Texas senators call on Obama to refocus on U.S.-Mexico border drug violence

The ongoing drug war in Mexico is expected to gain a renewed focus on Capitol Hill in the coming weeks as top White House and U.S. military officials ready for a trip to the violence-riddled country following the slayings of three U.S. citizens.

Sens. Kay Bailey Hutchison (R-Texas) and John CornynJohn CornynJoe Scarborough predicts Trump won't run in 2020 Republicans divided over legislation protecting Mueller Democrats mull audacious play to block Pompeo MORE (R-Texas) called on President Barack ObamaBarack Hussein ObamaNRATV host says Obama owes Parkland students an apology over shooting Paltry wage gains, rising deficits two key tax reform concerns Throwing some cold water on all of the Korean summit optimism MORE last week to present Congress with a plan to address the continued carnage that has overwhelmed Mexico and spread into southwestern cities in the U.S.

Three people with ties to the U.S. Consulate were shot dead over a week ago in a gang-style assassination in the city of Juarez, which is a known hotspot for drug and gang activity.

“The spillover violence in Texas is real and it is escalating,” said Hutchison and Cornyn in their letter. “Our border patrol agents and local law enforcement are more regularly engaged with gunmen associated with drug cartels, but our resources and personnel are limited.”

The senators’ request comes as Secretary of State Hillary Rodham Clinton announced plans to lead a group of high-level U.S. officials to Mexico next Tuesday, including Defense Secretary Robert Gates, Homeland Security Secretary Janet Napolitano, National Intelligence Director Dennis Blair, and Chairman of the Joint Chiefs of Staff Adm. Mike Mullen.

Congress has let the drug and gangland violence in Mexico and southwestern America drop off its radar screen in recent months as domestic terrorism and military efforts in Afghanistan have taken the primary homeland security focus.

But with the recent killings and the renewed attention by the White House, it’s highly likely that Congress will undertake initiatives of its own, especially as lawmakers from the Texas, Arizona and California delegations continue to hear heightened concerns from voters.

“We need to know what resources Congress can provide to help implement your administration’s plan as quickly as possible,” said Hutchison and Cornyn in their letter to Obama.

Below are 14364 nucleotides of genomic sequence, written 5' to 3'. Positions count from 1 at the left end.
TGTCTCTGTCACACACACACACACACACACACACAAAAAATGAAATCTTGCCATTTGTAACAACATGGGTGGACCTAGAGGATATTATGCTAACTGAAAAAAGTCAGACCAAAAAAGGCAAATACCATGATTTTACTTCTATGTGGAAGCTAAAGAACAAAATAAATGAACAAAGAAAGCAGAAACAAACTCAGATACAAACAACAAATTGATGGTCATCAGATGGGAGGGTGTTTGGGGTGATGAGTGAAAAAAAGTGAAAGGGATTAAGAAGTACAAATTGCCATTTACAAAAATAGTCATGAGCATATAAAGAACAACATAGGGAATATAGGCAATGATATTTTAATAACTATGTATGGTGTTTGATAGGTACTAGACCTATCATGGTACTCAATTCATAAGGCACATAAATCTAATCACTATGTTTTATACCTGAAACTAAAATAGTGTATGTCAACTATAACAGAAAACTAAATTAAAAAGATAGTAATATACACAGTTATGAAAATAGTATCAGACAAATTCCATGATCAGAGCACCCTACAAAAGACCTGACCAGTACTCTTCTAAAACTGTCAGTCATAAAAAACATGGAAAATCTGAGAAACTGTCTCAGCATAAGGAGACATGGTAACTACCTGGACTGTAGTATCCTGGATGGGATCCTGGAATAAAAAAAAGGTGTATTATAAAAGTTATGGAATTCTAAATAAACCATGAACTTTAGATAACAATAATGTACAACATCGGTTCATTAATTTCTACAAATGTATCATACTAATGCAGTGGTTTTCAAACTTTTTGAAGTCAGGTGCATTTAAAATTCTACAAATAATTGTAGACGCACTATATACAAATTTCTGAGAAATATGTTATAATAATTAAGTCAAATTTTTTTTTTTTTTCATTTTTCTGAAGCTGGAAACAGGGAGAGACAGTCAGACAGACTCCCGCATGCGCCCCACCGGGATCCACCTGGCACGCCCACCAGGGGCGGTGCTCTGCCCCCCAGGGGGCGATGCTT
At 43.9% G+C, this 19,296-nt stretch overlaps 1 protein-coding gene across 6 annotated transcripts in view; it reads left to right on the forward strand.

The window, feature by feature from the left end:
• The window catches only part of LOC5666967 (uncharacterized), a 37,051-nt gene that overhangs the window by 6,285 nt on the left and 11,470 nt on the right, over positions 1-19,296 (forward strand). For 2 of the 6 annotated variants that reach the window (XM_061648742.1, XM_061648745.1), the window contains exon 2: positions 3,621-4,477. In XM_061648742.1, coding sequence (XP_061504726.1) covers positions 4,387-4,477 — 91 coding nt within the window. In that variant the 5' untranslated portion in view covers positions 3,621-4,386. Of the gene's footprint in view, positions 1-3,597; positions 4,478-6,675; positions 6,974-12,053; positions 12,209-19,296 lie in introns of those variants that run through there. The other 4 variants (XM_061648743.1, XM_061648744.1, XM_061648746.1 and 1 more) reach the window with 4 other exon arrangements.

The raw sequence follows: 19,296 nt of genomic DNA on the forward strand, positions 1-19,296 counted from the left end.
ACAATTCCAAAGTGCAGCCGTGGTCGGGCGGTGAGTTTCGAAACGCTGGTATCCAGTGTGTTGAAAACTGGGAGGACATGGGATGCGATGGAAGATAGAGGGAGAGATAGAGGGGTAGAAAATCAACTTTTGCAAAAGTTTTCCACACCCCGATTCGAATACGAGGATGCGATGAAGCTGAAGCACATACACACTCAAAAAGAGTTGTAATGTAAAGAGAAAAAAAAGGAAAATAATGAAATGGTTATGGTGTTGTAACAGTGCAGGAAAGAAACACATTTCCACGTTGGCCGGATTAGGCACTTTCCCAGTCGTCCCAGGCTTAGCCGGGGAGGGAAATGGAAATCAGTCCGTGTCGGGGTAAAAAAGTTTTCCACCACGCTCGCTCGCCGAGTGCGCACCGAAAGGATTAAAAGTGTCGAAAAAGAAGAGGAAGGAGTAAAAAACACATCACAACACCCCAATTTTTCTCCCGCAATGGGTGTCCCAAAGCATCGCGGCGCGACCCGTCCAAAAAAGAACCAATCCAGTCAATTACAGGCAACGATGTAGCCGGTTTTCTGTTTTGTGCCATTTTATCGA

Texas Gov. Rick Perry last week pushed for more unmanned aerial vehicles to patrol the border region, as he bolstered the ranks along Texas’ border with Mexico and directed more National Guard resources to the area.

Napolitano recently froze funding of the U.S.’s initiative to build and maintain a fence that stretches the length of the Mexican border. She redirected the money to purchase and maintain more mobile radios and laptops – amongst other equipment – for federal law enforcement officials working in the border region.

The fence’s funding, which began under President George W. Bush, is on hold until a study of the spending is completed, Napolitano said, adding that the initiative is fraught with delays and a lack of accountability.

“We’re not going to spend any more money on it until we know it works,” Napolitano said earlier this week on Fox. “And what we're doing is moving money that had been appropriated for that technology we know our agents can use at the border right now.”

In their letter, Hutchison and Cornyn also asked Obama to instruct the military, the DEA, the FBI, and the CIA to provide them with a joint intelligence briefing regarding the ongoing violence and its potential impact on U.S. security.

Leading members of the DEA, the Justice Department, and U.S. border security agents are expected to join Clinton and Napolitano this week to meet with their Mexican counterparts.

About 18,000 people have been killed since Mexican President Felipe Calderon took power in 2006 and began an all-out war against drug cartels in his country.

Calderon has deployed 45,000 army soldiers to dangerous cities and regions throughout Mexico – including 7,000 to Juarez, where more than 4,500 people have been killed in the past two years -- but Napolitano said earlier this week that the troops have not helped thwart the violence a great deal.